Mike Thibault’s Return to Mohegan Sun Friday Night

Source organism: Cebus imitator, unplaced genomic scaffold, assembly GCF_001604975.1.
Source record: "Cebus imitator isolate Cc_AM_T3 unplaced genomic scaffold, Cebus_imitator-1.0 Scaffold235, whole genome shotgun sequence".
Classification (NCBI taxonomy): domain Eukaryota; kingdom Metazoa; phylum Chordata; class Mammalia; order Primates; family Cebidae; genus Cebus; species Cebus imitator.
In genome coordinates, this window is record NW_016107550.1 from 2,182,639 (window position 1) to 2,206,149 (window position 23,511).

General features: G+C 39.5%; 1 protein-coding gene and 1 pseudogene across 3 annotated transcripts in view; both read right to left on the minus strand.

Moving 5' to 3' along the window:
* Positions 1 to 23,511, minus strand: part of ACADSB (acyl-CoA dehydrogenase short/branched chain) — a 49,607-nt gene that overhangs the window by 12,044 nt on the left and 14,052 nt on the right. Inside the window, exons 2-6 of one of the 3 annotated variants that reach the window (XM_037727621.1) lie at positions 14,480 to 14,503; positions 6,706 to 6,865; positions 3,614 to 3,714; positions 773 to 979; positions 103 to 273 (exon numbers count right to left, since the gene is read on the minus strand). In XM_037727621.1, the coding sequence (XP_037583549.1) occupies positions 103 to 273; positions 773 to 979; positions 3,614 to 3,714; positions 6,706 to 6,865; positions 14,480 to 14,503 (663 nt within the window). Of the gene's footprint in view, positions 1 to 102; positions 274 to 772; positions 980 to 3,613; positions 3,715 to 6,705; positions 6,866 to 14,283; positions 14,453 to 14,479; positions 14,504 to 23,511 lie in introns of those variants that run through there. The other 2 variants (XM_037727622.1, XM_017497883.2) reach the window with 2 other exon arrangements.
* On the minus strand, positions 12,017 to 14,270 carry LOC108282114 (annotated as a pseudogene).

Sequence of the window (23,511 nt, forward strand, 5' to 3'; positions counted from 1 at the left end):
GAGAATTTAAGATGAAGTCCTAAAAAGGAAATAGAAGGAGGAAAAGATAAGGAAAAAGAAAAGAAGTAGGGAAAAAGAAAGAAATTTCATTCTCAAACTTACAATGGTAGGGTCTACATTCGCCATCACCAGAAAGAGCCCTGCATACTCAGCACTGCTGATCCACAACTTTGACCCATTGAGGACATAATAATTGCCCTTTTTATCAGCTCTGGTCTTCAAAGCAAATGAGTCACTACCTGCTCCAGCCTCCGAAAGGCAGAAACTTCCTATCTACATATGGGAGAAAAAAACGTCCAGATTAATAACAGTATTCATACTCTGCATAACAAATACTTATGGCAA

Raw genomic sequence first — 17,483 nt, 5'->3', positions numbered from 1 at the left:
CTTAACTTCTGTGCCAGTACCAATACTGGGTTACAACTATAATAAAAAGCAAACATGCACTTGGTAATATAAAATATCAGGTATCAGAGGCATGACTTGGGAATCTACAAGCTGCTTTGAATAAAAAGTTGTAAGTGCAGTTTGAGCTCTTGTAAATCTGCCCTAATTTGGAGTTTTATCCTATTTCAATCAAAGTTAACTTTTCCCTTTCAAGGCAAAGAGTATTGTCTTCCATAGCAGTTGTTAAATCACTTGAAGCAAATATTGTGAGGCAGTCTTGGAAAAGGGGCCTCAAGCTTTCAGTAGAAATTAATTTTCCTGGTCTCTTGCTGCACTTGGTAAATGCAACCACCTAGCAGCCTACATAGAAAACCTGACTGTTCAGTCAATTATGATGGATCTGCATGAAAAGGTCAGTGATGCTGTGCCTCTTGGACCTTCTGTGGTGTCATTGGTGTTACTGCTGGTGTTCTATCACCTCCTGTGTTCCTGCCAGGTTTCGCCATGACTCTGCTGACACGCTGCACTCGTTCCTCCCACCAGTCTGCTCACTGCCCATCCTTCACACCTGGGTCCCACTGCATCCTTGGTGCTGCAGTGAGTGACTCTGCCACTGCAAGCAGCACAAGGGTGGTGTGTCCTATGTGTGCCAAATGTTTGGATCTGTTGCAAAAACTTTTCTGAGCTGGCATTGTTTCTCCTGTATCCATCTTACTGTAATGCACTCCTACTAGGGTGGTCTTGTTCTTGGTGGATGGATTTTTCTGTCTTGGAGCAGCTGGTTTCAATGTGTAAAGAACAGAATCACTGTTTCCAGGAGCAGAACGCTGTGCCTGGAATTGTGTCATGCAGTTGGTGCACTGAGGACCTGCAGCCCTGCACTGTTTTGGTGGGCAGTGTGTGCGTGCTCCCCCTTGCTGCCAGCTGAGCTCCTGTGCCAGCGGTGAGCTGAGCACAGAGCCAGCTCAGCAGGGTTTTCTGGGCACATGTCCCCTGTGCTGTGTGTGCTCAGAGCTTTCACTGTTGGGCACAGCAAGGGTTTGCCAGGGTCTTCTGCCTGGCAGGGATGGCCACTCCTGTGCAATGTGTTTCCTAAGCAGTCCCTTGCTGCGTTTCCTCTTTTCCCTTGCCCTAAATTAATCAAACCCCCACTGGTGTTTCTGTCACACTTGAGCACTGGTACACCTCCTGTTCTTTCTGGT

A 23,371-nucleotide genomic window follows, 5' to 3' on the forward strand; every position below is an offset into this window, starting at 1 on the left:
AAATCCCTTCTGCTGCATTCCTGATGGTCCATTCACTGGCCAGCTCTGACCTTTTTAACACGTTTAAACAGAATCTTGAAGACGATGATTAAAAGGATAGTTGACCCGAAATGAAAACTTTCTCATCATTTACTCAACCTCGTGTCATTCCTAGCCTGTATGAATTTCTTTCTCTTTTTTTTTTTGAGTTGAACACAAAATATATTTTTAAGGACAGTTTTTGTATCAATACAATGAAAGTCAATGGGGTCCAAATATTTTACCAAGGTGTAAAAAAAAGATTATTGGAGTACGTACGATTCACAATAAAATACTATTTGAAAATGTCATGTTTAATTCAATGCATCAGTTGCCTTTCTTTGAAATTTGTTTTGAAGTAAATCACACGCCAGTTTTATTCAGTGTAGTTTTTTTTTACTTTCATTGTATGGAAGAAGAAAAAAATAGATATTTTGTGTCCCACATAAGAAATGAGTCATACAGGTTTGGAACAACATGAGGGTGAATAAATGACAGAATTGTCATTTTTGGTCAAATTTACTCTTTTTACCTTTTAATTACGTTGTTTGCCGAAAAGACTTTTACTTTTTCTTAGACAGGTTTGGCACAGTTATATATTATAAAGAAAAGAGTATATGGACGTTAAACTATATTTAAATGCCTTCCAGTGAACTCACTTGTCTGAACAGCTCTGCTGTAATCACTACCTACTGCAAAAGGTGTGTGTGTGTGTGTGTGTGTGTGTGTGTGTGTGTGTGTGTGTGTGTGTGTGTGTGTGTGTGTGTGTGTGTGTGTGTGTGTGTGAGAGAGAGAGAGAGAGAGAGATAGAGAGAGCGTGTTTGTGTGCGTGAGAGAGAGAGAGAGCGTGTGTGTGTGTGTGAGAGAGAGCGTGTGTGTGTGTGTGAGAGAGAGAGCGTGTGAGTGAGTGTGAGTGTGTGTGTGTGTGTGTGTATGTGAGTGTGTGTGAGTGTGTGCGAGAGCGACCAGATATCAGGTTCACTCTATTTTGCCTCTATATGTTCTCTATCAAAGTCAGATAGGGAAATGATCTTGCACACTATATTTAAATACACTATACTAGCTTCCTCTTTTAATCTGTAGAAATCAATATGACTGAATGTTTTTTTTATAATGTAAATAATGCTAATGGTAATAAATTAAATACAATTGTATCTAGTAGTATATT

Thomas Wolfe had it right with the title of his novel “You Can’t Go Home Again”. You can go home, home may not be what it was when you left. Sometimes home changes, sometimes we change. Some people return as successes who have outgrown the hometown. Some fail to realize their dreams in the world and the hometown doesn’t seem as friendly and comforting as it once did. Friday night Mike Thibault returned to his longtime home in southeastern Connecticut and the return lived up to his expectations, because he didn’t expect too much. “It was just another road game, to be honest with you”, Thibault said to a throng of old media friends after his Washington Mystics exited the Mohegan Sun Arena in Montville with a four point win over the franchise he helped build as the only coach the Connecticut Sun had in the first 10 years of their existence. The Sun didn’t go out of their way to put on a welcoming reception, but Thibault wasn’t expecting pomp and circumstance. “It was fun to come back and see friends and fans”, he said, after his team overcame a nine point deficit by holding the Sun to two points in the final six and a half minutes. “I appreciated the fans welcoming me back at the start”, he said of the loud ovation they gave him as he made the unfamiliar stroll to the visitor’s bench, “That was nice. After being here 10 years I’m glad they showed some appreciation and I appreciated that.” But, as Thomas Wolfe articulates, the old home town ain’t what it used to be. “I liked seeing my friends, loved seeing the fans”, said Thibault, who added with a grin familiar to old hometown acquaintances, “But I liked making Connecticut a little bit nervous for a couple of days.” That Thibault was a popular coach in Montville was evident from the smiles and embraces with which he and his wife, Nanci, were greeted by the heirarchy in the Sun organization who made the decision last November to part ways with him. In January Anne Donovan accepted the daunting task of succeeding Thibault and, the day before his first return, she admitted to being a little anxious about how the day would go, but in general, she said after the game, “I was looking forward to seeing him. Most of us in this profession are colleagues and Mike’s a good friend. It was good to see him at the shoot around this morning and talk to him a little bit.” “Other than that”, added Donovan, echoing Thibault’s sentiments, “It was just another game.” Mike Thibault spent a few minutes after the game renewing acquaintances, enjoying his session with media people who had become so familiar to him over 10 years, accepting congratulations, a hand shake here, a touch on the arm or shoulder there, and then it was time to move on. “The moment is short lived”, he said before exiting the building that was once his domain, “We have Minnesota in 24 hours.” And that’s what has become of what once was home for Mike Thibault, just another spot on the WNBA map and a short stop on the way to the next game. Thomas Wolfe was right. “You Can’t Go Home Again”. Because home isn’t likely to be what you remember it to be. With a comment from the sports world, I’m Scott Gray.